In almost 10 years of trying, the industry has yet to prove that the so-called "plant of the future" has a future.
The Chrysler group's Jeep plant in Toledo, Ohio, is the latest effort to integrate suppliers into assembly and have them absorb some of the financial risk.
A handful of these factories have opened with much fanfare in the past decade. But none is held up as a shining example of how to build cars efficiently.
"I don't think I'd stand back and say any one of them is the model yet," says Ronald Harbour, president of Harbour Consulting and a principal author of The Harbour Report, which annually measures North American auto plant productivity.
Volkswagen AG, Ford Motor Co., and General Motors all have plants in Brazil with varying levels of supplier investment and assembly line involvement.
DaimlerChrysler also had one in Brazil. Dana Corp. supplied a rolling chassis to DaimlerChrysler's Dodge Dakota pickup plant in Campo Largo, Brazil, for 19 months. The automaker closed the plant in early 2001, the victim of a faltering Brazilian economy.
It's tough to draw conclusions about these plants because they are experimental, Harbour says. But he wonders if these moves are designed to get around the lack of flexibility in most assembly plants.
"Is this really just a flexibility issue?" Harbour asks. "Do we pawn off the smaller volume stuff because we don't have plants that are flexible enough?"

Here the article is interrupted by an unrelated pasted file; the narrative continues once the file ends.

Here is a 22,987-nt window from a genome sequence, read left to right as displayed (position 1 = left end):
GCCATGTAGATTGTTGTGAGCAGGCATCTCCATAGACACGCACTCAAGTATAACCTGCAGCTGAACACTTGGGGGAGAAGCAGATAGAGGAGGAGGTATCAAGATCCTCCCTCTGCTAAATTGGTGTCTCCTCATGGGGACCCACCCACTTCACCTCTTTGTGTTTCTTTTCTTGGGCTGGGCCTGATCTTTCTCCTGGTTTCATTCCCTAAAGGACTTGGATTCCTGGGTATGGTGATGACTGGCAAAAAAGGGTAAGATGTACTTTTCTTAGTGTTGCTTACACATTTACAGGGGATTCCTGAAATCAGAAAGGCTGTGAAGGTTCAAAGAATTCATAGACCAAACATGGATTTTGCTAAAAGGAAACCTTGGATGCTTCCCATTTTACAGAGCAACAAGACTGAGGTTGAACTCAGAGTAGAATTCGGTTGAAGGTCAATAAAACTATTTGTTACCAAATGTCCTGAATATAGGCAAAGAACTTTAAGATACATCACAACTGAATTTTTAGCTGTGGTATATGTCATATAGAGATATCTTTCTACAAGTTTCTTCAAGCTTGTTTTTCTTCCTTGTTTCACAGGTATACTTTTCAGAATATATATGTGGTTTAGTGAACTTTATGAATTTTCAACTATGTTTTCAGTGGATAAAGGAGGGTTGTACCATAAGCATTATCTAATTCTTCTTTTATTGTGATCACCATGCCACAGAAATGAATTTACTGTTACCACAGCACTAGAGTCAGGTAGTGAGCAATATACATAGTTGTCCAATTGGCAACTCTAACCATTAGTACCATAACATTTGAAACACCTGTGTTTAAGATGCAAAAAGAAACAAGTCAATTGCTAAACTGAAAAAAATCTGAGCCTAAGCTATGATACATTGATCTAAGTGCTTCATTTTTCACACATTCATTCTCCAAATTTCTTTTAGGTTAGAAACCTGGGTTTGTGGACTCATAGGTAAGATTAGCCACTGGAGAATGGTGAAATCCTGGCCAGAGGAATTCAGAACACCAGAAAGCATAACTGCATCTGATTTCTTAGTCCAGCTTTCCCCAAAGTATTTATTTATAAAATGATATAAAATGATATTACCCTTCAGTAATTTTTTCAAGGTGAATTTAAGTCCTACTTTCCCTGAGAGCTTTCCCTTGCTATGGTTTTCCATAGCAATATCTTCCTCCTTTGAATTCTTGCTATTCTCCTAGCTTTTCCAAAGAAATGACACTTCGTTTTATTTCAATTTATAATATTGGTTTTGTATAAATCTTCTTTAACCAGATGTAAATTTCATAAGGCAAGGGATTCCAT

The biggest example of suppliers in assembly plants is DaimlerChrysler's Smart plant in Hambach, France. Smart is a unit of DaimlerChrysler's Mercedes Car Group.
Smart puts suppliers inside the Hambach plant to integrate them into core assembly.
The plant, called Smartville, opened in 1998 with one model - the City Coupe, now called the ForTwo. Today the plant produces four models. The suppliers construct their modules in the plant and supply them directly to the production line. This reduces inventory to almost zero.
"There's always a risk any time you delegate any portion of an operation to another party," says Catherine Madden, production analyst at Global Insight Inc., in Waltham, Mass. "But I think the OEMs want it to be the wave of the future. DaimlerChrysler is taking the first, biggest, most noticeable step."
A key to success in the Toledo plant will be the relationship that the automaker has with the suppliers, Madden says.
"An excellent relationship is a must," she says. "You've got to be able to work together. Without that I think the whole thing would fall apart. That puts a lot of pressure on them."